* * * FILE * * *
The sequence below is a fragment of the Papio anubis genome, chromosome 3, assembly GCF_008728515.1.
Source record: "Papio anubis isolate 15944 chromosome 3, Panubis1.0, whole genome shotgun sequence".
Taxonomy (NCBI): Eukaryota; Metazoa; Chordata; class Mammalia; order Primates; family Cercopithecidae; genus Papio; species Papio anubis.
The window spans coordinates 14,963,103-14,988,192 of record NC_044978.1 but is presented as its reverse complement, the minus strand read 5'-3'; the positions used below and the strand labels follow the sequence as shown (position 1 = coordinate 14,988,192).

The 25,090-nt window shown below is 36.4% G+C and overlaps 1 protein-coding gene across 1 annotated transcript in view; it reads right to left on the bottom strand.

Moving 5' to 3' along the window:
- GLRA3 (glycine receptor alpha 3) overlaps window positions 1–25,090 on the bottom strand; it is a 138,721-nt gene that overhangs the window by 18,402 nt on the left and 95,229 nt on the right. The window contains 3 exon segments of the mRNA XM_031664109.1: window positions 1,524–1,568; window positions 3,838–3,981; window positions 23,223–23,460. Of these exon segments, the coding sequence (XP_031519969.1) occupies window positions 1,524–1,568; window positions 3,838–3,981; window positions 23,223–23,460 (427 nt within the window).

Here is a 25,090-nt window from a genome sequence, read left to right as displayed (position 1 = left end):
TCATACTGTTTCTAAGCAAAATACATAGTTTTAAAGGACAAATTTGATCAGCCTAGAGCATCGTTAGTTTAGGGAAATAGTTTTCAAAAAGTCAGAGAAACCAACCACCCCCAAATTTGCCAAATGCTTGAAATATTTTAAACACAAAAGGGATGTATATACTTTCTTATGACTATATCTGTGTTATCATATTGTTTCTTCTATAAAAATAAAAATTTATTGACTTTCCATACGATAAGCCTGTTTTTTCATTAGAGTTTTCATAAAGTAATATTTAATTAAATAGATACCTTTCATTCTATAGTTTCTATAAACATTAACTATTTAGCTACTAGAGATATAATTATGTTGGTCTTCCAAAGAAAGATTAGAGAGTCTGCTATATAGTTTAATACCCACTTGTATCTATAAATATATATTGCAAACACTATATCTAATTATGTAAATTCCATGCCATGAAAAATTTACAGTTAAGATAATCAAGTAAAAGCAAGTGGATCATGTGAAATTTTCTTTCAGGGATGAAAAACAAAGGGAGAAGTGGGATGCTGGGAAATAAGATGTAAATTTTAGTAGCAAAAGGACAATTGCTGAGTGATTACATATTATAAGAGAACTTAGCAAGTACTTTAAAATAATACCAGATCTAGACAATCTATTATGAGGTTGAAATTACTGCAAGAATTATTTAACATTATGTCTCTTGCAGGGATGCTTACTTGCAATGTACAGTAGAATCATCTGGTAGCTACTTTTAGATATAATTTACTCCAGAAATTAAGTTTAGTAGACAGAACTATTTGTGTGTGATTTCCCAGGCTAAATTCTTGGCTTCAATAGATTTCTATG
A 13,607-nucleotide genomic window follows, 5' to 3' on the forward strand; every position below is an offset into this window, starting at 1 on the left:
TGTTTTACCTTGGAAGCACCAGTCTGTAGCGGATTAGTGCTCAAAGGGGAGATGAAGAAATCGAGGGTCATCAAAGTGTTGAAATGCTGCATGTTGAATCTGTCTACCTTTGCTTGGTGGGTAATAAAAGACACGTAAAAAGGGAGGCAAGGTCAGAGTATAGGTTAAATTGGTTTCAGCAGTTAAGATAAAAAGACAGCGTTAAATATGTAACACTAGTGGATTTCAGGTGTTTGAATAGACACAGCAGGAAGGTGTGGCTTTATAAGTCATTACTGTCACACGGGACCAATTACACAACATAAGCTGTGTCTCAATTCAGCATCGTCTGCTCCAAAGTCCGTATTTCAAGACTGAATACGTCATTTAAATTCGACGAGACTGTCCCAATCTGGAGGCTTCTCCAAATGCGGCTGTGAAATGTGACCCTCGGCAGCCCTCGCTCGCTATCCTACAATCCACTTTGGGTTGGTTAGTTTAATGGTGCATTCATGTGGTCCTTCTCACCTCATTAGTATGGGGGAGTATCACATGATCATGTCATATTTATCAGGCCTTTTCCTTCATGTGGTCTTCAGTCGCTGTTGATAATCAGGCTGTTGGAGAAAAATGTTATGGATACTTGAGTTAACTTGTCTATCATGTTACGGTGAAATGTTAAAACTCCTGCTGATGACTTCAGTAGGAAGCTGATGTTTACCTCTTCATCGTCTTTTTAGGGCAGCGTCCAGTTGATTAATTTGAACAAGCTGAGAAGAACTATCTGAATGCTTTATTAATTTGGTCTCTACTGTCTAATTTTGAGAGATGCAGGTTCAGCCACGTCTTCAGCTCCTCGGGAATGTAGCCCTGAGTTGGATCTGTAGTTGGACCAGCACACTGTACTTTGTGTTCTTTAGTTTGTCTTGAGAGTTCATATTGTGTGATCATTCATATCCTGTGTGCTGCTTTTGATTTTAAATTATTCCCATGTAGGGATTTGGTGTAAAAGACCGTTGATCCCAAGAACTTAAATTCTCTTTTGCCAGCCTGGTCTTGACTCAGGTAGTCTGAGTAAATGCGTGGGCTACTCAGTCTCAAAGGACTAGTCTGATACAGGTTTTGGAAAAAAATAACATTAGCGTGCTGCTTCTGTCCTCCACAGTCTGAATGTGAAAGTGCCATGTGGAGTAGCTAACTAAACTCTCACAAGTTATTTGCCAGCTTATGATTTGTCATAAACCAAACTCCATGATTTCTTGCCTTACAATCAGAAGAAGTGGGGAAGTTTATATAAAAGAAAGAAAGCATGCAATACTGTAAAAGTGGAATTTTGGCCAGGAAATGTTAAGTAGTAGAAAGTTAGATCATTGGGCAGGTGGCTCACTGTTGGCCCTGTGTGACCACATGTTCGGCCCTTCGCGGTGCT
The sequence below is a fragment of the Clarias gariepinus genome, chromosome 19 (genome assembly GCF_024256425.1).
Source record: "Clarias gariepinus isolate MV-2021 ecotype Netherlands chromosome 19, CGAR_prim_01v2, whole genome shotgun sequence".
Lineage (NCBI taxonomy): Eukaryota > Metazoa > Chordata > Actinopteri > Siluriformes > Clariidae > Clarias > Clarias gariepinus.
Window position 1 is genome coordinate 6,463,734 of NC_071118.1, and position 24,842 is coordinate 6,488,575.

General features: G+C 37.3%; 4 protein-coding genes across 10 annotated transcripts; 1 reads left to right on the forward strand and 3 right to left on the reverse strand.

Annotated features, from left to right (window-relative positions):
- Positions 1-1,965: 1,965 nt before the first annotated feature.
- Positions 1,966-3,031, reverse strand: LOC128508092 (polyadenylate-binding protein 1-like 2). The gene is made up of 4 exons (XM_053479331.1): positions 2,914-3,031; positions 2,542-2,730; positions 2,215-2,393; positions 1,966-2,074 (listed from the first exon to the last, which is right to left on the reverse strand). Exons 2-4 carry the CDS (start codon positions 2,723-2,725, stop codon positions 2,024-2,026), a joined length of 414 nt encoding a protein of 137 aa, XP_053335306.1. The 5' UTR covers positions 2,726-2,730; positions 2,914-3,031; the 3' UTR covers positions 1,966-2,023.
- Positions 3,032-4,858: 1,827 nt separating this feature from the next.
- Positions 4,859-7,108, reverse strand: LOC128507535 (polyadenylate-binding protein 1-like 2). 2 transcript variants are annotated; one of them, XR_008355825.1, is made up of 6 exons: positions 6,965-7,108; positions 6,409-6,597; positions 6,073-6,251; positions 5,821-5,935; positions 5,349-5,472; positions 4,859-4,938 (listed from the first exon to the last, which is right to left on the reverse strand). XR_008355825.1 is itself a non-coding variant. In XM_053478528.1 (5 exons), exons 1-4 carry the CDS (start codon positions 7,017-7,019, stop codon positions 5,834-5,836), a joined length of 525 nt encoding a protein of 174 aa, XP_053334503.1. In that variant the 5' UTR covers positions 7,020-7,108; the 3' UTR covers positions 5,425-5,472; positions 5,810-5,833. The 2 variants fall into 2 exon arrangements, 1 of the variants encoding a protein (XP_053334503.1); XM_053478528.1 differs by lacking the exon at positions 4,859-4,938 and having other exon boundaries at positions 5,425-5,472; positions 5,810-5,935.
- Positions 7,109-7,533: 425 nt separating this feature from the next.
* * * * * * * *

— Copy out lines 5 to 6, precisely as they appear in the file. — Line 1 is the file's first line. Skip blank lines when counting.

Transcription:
The 25,090-nt window shown below is 36.4% G+C and overlaps 1 protein-coding gene across 1 annotated transcript in view; it reads right to left on the bottom strand.

Moving 5' to 3' along the window: